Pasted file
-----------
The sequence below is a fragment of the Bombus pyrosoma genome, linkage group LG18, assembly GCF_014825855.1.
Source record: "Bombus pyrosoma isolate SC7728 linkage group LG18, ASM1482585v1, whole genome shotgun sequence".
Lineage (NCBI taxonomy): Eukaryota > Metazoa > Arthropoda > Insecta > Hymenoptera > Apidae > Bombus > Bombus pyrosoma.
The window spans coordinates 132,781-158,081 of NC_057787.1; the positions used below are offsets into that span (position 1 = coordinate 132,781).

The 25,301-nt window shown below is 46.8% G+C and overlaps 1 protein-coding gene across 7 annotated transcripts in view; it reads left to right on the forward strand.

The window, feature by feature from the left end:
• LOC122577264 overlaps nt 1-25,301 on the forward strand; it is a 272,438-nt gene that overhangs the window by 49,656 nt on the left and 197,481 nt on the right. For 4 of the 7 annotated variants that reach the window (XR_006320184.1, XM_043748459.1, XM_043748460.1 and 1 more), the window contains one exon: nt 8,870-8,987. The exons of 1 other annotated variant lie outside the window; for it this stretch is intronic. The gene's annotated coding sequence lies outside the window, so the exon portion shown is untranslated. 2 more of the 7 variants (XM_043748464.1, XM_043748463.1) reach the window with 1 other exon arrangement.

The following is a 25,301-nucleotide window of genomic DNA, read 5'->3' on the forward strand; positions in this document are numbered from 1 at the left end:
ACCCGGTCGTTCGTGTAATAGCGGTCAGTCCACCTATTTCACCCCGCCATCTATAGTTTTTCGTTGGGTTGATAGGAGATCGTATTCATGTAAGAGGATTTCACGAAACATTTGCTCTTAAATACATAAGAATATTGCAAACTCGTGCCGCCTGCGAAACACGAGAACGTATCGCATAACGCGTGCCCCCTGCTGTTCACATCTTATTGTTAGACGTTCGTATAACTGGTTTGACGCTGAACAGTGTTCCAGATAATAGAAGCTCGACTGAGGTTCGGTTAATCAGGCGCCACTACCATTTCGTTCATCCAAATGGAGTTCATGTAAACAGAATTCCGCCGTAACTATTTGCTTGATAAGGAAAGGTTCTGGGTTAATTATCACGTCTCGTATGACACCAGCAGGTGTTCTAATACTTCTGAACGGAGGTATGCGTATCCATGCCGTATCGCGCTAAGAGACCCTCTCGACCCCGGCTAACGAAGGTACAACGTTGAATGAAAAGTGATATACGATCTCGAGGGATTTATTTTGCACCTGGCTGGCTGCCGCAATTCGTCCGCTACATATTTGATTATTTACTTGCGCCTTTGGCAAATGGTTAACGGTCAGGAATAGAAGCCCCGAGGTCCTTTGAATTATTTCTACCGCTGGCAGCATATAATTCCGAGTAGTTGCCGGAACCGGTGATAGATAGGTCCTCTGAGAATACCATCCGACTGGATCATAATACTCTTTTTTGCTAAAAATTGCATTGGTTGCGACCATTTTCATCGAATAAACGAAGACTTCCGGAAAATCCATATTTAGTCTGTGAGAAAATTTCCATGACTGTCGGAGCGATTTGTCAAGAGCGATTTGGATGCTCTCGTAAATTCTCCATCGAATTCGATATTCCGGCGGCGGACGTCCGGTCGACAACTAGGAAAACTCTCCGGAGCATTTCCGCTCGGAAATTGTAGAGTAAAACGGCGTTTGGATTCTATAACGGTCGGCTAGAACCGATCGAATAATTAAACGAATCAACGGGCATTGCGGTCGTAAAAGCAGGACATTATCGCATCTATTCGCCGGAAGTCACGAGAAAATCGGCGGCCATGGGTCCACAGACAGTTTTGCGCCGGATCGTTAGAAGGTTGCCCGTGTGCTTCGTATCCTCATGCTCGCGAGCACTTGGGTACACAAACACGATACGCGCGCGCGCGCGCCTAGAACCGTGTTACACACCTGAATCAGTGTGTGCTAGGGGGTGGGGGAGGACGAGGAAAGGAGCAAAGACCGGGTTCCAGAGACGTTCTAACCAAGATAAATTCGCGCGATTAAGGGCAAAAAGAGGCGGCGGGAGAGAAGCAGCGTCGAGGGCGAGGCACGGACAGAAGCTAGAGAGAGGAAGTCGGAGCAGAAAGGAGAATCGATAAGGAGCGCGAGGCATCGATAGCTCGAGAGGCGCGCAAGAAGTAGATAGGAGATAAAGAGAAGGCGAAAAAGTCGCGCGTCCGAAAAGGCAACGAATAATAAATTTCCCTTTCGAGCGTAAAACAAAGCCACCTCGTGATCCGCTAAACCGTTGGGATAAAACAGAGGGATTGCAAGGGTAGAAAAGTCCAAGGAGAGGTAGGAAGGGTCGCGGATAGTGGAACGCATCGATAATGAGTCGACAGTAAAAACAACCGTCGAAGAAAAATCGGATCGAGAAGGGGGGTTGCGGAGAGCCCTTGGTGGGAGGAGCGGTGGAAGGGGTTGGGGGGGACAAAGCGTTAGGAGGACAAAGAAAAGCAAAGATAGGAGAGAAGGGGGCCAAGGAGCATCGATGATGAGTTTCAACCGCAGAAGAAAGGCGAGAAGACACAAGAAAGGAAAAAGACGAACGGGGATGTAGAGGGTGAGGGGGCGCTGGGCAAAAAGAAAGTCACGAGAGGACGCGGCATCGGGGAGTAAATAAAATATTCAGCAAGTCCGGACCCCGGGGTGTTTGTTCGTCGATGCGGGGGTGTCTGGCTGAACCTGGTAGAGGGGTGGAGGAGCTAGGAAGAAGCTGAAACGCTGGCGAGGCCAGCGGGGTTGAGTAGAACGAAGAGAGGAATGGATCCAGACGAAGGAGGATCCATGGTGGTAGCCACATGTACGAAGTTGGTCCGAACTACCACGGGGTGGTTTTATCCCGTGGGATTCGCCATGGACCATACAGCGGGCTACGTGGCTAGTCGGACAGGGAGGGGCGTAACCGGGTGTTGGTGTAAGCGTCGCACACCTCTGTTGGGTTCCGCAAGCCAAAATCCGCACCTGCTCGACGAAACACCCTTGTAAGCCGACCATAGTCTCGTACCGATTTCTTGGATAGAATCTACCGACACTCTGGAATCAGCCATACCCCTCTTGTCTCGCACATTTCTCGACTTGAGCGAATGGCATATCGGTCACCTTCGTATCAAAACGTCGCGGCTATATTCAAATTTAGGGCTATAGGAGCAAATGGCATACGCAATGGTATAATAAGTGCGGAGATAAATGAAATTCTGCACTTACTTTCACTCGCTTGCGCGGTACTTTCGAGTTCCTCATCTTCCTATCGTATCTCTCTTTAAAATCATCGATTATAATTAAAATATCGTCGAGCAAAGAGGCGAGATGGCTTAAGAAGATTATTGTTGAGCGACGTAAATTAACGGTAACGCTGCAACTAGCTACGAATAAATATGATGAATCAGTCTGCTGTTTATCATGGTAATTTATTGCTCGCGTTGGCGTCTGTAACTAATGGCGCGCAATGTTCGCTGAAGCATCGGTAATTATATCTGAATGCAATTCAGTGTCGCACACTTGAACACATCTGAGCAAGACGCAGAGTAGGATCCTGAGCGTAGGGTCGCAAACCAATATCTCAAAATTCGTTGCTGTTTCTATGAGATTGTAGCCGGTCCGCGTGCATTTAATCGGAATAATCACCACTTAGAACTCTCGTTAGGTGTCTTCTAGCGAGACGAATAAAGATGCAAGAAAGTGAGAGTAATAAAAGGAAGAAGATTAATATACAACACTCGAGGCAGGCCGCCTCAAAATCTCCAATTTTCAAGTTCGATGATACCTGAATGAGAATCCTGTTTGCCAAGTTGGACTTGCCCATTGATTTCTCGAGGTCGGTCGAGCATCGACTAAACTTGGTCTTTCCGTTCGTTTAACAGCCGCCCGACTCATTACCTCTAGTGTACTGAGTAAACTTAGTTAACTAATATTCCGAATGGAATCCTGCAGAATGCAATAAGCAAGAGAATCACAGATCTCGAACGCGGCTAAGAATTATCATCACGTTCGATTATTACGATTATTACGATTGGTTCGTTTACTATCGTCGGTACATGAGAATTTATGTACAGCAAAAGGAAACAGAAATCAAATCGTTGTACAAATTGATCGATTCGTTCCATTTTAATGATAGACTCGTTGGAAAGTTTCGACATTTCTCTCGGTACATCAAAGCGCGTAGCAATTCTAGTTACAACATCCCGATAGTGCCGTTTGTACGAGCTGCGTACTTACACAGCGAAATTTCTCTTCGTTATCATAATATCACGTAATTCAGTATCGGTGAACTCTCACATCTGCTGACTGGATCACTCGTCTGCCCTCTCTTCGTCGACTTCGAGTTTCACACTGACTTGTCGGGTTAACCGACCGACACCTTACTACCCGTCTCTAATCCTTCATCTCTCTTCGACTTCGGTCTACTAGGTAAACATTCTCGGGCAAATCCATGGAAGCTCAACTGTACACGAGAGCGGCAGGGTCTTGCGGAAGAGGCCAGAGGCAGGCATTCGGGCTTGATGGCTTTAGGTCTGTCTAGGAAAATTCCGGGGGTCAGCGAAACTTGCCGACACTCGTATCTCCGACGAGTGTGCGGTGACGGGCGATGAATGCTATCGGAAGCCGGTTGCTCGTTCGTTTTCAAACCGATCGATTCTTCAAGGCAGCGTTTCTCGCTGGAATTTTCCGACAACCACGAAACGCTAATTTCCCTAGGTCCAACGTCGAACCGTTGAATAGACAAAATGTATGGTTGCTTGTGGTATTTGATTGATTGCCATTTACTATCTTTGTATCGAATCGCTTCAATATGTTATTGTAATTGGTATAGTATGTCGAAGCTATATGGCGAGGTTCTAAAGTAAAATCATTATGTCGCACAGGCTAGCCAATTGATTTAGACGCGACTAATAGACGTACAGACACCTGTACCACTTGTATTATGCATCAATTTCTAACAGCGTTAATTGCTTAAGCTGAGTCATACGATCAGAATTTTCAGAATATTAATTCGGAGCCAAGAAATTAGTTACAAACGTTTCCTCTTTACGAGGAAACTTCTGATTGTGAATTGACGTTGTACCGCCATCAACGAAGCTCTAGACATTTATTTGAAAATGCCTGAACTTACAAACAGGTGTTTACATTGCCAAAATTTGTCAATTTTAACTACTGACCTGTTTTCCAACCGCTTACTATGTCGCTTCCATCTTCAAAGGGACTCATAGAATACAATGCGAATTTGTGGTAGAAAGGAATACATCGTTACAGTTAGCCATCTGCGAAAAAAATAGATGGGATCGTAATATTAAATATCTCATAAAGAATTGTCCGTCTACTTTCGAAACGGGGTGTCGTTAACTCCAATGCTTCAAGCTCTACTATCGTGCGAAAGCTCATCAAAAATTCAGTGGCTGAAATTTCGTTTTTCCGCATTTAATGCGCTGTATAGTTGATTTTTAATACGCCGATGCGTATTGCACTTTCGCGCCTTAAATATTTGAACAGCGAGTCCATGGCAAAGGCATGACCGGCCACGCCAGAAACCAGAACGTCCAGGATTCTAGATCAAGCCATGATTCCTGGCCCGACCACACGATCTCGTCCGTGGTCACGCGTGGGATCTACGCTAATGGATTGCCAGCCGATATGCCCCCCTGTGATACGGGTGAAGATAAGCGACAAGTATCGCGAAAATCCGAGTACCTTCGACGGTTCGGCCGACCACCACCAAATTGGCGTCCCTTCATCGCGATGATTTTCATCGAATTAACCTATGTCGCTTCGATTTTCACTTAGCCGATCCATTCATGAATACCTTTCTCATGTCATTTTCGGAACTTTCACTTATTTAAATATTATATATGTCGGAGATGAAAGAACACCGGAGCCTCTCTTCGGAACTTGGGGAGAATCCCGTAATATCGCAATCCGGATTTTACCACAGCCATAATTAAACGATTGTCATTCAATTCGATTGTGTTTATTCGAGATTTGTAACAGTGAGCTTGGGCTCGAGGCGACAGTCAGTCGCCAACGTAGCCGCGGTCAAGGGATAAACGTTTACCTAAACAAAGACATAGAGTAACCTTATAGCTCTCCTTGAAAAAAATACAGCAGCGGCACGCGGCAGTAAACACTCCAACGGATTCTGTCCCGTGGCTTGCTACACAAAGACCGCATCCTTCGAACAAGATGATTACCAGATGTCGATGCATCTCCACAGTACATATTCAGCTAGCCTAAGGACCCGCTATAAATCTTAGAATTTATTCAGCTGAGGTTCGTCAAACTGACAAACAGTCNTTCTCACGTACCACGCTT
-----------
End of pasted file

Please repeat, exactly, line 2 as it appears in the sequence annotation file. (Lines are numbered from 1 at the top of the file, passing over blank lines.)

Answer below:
Source record: "Bombus pyrosoma isolate SC7728 linkage group LG18, ASM1482585v1, whole genome shotgun sequence".